Erosion and Sediment Control

How Does Erosion Affect Our City?

Erosion is the process by which soil and rock are removed from the Earth’s surface by exogenic processes, such as wind or water flow, and then transported and deposited in other locations. This process reduces water quality and can slowly cause the transformation of the natural drainage areas in Lakeland.

Construction sites have challenges with controlling erosion because of the need to break ground, clearing the vegetation thus causing a transformation of the drainage areas. Sediment is the main pollutant on construction sites, averaging a runoff rate that is 10 to 20 times greater than that of agricultural lands.


Mud and Grass
A Stream with Greenery

What is the City of Lakeland Doing?

The City of Lakeland addresses roadside litter from the minimum control measures set forth in our Stormwater Management Plan. The table describes in further detail how each measure is being met with best management practices (BMP).

Minimum Control MeasureBest Management Practice Activity 
Public Education and Outreach
  1. Disseminating information about erosion control to:
    1. Homeowner’s Associations (HOAs)
    2. Lakeland Elementary School
    3. Lakeland Currents Magazine
    4. This website and other City outlets
  2. City staff annual education and training on stormwater issues
Public Involvement and Participation
  1. Tennessee Smart Yard Program
  2. Involvement from developers regarding construction site erosion control and ensuring ordinances are enforced.
Illicit Discharge Detection and Elimination
  1. Annual visits to the following agencies:
    • Chamber of Commerce
    • Local Fire Department
    • HOAs
    • Lakeland Elementary School
  2. Adoption of ordinances pertaining to illicit discharges, which can be detrimental to erosion and sediment control.
Construction Site Runoff Program
  1. Review of existing erosion and sediment control ordinance that includes economic sanctions for noncompliance.
  2. Development of an electronic database tracking inventory system for all construction sites.
  3. Review of existing ordinances and public works construction manual to ensure adequate erosion and sediment control measures.
Permanent (Post-Construction) Stormwater Management Program
  1. Developing changes to existing ordinance pertaining to stormwater runoff, meeting the Tennessee State Department of Environment and Conservation (TDEC) requirement of capturing the first inch of stormwater runoff.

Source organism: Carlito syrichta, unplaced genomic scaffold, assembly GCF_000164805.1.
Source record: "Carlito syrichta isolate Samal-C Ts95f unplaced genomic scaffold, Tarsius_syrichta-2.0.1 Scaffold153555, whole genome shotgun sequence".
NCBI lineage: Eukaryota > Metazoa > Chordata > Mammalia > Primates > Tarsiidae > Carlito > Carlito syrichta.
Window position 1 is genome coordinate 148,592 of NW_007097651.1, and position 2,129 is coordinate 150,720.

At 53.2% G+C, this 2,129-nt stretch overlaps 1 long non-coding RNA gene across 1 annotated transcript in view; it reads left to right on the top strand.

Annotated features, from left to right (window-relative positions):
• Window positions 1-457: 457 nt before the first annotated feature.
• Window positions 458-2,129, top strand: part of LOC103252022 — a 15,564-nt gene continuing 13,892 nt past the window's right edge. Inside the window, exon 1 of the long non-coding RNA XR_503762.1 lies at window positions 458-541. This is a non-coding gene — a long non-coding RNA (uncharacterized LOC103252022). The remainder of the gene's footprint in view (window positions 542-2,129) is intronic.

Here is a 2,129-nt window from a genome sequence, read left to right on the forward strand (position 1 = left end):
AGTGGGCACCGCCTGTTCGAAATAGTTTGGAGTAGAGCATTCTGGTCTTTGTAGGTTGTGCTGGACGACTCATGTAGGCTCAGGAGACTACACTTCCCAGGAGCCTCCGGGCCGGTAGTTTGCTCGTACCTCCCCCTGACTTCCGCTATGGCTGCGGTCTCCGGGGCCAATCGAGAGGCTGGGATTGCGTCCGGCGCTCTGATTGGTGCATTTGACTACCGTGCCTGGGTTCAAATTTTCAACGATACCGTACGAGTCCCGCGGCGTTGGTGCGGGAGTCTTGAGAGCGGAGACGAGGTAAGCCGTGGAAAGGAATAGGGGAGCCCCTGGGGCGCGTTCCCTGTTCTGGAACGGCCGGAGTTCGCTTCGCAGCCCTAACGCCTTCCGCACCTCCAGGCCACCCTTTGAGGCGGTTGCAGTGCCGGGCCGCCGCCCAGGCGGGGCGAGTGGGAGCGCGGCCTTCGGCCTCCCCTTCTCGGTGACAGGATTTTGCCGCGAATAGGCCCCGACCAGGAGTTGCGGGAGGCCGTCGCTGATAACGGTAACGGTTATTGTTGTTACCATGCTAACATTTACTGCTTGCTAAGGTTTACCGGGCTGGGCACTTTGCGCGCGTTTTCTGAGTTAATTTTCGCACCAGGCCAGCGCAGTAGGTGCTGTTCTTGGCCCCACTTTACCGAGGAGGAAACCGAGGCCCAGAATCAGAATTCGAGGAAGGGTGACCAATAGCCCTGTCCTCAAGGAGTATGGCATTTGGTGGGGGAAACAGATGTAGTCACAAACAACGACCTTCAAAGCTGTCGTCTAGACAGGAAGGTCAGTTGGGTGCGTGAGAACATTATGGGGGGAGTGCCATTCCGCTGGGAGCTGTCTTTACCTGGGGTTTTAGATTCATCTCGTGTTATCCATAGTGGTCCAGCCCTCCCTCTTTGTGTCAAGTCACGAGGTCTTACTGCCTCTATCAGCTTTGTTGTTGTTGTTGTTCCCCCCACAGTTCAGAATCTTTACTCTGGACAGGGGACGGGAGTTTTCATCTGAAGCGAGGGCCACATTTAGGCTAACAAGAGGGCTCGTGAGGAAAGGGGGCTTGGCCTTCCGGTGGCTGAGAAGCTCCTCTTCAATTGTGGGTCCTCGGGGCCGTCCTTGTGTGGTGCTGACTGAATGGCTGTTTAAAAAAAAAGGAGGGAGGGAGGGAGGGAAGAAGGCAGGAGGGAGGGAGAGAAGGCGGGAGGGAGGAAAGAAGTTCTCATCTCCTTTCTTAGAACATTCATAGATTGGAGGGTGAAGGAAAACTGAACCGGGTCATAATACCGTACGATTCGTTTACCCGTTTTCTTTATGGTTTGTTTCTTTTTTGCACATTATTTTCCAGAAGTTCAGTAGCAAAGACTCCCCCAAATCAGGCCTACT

2. Review and update of the current streamside buffer ordinance.
Pollution Prevention/Good Housekeeping
  1. Conducting annual inspections of the following:
    1. Reducing or eliminating pollution from WWTP
    2. Reducing or eliminating pollution from Public Works Yard
    3. The City’s two detention ponds.
  2. Employee Training about Stormwater Regulations.

What Can You Do?

There are many things you can do as an individual, family, and community to help reduce Lakeland’s erosion and sediment control issues.


  • 1. Please take a look at the Erosion Control Ordinance for specific details regarding required erosion control methods while building in Lakeland.
  • 2. Here are some brief quick tips:
    • Examine the site carefully before building in order to have the proper design that includes slope, drainage patterns, and soil types.
    • Preserve existing vegetation as much as possible.
    • Minimize the length and steepness of slopes by benching, terracing, or constructing diversion structures. Landscape benched areas for further stabilization.
    • After grading a site, plant vegetation quickly on areas that are not paved or covered.
    • Find ways to minimize the use of impervious surfaces.
  • 3. Acquire the latest Erosion and Sediment Control Best Management Manual from the TDEC for Low-Intensity Development. Install several of the most suitable practices as part of the site.


  1. A common way to prevent soil erosion is to plant flowers, trees, and crops over the affected soil. Plants are protective shields that lessen the impact of rainfall, wind, and excessive watering.
  2. Install matting on the affected soil. Matting is available in wood fibers which make it environmentally friendly and biodegradable. Matting stabilizes the soil while allowing plants, crops, and trees to grow through.
  3. Utilize mulch and/or fertilizer on top of the soil. This helps water to soak in more slowly, lessening the impact of rainfall, and further stabilizing the soil.
  4. Install a retaining wall to act as a shield for the soil. It can be built around the garden bed in order to slow the speed of the water after a rain event.
  5. Acquire the latest Erosion and Sediment Control Best Management Manual from TDEC for Low-Intensity Development. Install several of the most suitable practices as part of the site.